Yes, 2001 was a year like no other. We entered the year with incredible hopes, buoyed by the longest continuous bull market on record. But suddenly in early spring someone hit the off switch and nothing anyone did was able to get things restarted. The bull had turned into a bear.
And then there was September 11th.
The handheld computer industry was not without its share of stories, most mimicking the tragic social and economic events of the day. Here are our ten top PDA stories from 2001.
1. PDA Market Meltdown
After four consecutive years of solid growth, many industry analysts predicted that 2001 would be the breakout year for PDAs. Instead, the handheld market followed the trend of the overall economy and tanked–big time. According to Gartner/Dataquest even the highly regarded iPAQ Pocket PC lost its momentum, with Compaq sales down 60% quarter over quarter. And it wasn’t just the big-ticket devices that gathered dust on store shelves, sales of Palm and Handspring’s low and mid-priced units slumped too.
2. Price Wars
As device sales slowed and inventory mounted, companies resorted to that age-old sales stimulant–lower prices. Little did they know how carried away it would ultimately become as consumers needed greater and greater incentives to part with their hard-earned cash. By summer Palm, Handspring and Sony were engaged in an all-out price war that threatened not only their profit margins but their utter existance.
Psion, the company credited with inventing the handheld computer, discovered that it could no longer make a go of it by selling PDAs to consumers. And its operating system company, Symbian, didn’t fare much better, despite what many claim is actually a superior product. Some industry followers predict that Palm will one day duplicate Psion’s fate after it ultimately divorces its OS from its hardware.
4. Palm, Handspring Woes
Mix together slow sales, strong competition and a price war and suddenly you’ve got a recipe for losses. Palm and Handspring, both of which raised millions in public offerings in 2000, found themselves burning through its cash and unable to raise additional funds, thanks in part to the economic downturn which reduced its stock prices by more than 80%. The good news? Both companies instituted stronger management and inventory controls that should help when the market improves. And both companies managed to find angels near year’s end to fill their stockings with cash for the holidays.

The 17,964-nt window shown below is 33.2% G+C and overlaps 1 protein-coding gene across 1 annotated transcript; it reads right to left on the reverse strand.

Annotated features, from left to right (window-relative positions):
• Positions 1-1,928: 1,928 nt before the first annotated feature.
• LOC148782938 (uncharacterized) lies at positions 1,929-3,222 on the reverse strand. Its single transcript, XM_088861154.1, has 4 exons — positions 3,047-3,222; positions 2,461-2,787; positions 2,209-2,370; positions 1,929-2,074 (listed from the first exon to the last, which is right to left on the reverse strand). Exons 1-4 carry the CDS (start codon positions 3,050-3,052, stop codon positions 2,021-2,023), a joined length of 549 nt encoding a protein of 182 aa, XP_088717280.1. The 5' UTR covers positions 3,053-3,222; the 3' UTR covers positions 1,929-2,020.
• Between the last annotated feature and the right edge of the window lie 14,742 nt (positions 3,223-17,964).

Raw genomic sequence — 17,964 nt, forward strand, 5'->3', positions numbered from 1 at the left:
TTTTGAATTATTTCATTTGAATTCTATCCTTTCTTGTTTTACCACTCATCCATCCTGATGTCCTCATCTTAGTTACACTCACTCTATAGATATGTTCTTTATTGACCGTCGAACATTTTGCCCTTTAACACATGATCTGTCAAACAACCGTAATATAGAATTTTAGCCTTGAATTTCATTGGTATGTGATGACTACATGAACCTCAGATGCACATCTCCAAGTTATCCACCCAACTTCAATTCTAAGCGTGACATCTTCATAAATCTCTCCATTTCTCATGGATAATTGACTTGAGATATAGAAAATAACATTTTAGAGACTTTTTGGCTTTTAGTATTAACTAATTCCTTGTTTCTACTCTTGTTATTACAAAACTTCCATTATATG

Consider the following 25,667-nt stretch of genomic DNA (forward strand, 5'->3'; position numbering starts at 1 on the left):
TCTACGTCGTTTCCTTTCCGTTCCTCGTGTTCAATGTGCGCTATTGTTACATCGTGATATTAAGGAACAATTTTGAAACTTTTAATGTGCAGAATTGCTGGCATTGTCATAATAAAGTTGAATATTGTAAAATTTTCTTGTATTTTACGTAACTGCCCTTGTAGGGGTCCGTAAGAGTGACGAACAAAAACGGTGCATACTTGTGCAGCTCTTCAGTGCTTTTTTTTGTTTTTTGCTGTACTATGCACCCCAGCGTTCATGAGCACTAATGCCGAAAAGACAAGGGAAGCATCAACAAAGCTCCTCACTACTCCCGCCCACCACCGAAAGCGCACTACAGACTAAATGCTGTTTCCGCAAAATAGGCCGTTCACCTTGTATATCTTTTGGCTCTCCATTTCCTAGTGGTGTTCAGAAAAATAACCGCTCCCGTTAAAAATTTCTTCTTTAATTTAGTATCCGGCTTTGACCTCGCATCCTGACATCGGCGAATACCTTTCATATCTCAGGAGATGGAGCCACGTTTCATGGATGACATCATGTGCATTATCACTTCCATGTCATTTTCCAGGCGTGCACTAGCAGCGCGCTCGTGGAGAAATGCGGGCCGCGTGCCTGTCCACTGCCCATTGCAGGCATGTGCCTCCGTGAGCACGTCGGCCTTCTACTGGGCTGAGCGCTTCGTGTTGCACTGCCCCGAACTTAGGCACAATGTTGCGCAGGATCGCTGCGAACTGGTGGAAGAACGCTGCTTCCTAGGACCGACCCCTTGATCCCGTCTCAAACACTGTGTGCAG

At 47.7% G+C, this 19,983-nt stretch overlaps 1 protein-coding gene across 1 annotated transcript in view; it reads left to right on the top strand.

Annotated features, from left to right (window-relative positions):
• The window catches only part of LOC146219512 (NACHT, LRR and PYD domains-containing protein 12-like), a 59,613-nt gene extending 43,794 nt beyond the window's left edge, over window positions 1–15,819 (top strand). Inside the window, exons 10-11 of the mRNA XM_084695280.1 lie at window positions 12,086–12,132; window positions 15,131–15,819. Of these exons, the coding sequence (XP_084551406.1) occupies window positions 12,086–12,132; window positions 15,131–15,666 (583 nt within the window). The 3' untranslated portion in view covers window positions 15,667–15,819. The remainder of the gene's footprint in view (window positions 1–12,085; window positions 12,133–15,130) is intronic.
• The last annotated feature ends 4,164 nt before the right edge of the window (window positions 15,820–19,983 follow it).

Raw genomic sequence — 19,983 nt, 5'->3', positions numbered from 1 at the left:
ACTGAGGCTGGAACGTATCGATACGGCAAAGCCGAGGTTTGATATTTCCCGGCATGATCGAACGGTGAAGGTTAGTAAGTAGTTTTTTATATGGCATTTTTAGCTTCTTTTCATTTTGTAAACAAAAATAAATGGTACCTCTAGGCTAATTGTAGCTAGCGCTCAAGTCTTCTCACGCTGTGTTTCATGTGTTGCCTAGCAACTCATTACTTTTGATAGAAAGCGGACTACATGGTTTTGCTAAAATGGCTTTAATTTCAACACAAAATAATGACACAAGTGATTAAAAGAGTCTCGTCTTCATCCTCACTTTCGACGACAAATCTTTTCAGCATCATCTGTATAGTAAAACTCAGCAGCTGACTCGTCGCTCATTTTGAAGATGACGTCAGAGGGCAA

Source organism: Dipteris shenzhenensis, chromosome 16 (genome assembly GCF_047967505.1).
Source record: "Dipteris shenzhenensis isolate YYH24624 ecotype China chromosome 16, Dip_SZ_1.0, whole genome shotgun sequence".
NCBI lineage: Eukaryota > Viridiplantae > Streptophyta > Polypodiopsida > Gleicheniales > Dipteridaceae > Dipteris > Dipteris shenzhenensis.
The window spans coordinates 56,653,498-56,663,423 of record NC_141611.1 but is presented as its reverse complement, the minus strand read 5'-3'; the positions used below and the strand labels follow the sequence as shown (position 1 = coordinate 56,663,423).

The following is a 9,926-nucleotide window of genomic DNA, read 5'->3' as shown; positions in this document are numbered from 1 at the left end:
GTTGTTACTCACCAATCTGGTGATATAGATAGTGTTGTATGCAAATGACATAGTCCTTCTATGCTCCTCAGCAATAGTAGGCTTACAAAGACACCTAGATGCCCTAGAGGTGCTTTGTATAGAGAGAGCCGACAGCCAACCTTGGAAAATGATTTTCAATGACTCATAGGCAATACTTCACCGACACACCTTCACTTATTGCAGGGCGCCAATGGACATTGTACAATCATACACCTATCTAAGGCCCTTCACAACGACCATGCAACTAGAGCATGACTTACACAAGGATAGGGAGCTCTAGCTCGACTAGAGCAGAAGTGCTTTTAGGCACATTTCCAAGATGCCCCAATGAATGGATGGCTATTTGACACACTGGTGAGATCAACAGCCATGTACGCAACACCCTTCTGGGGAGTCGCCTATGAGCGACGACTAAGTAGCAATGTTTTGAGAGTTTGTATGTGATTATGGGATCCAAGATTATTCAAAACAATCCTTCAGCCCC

5. Linux is a no-show
Despite what you may read about the soon-to-be-released Sharp Zaurus, the Linux wave many predicted at the beginning of the year simply did not materialize. Agenda Computing’s VR3 handheld was a dog, as was the Samsung Yopy (now seeking a second crack at it after a complete redesign). And Hewlett Packard–my only legitimate Linux hopeful for 2001–finally pulled the plug on the Jornada X25 last month.
6. Terrorism impacts the trade shows
The events of September 11–far and away the top story for 2001–took their toll on the handheld industry too. Fewer technophiles made the annual mecca to Las Vegas for the Comdex trade show than in many years. By most estimates, attendance was down more than 50%. Even more drastic, Palm saw fit to postpone its Palm Source developers conference until 2002.
7. iPAQ 2002, err Pocket PC 2002, debuts
Microsoft tweaked its handheld computer platform once more, creating the "evolutionary not revolutionary" Pocket PC 2002. And it was the success of last year’s Compaq iPAQ that did the most to shape it. Flash ROM, add-on expansion accessories, reflective color screens and ARM-based processors all became part of the Pocket PC standards du jour.
8. Secure Digital rears its head
In 2000, Casio took a gamble and added a built-in MultiMediaCard slot to its Cassiopeia EM-500. Few people noticed. This year more than half the new PDAs sported Secure Digital/MultiMediaCard slots. Who said that bigger is better?
9. What happened to wireless?
It was advertised as the year of wireless data. Well, it wasn’t. Ricochet, Yada Yada and Omnisky bit the bullet and now it’s left to the telecom providers to bring 3G and GPRS to the handheld world.
10. Brighthand begins its 3rd year
What began as a simple one-man website with a few dozen readers is now a one-man website (along with some top-notch discussion board moderators) with a few hundred thousand readers. But it wasn’t easy getting there. There were a few times during 2001 when I wondered whether Brighthand would become just another victim of the dot-com bust. Still, I hung in there, worked hard and stuck by my dream: to offer an independent, insightful perspective on handheld computing and provide a forum for Brighthand members to voice their opinions as well. It’s looking like 2002 will be much better.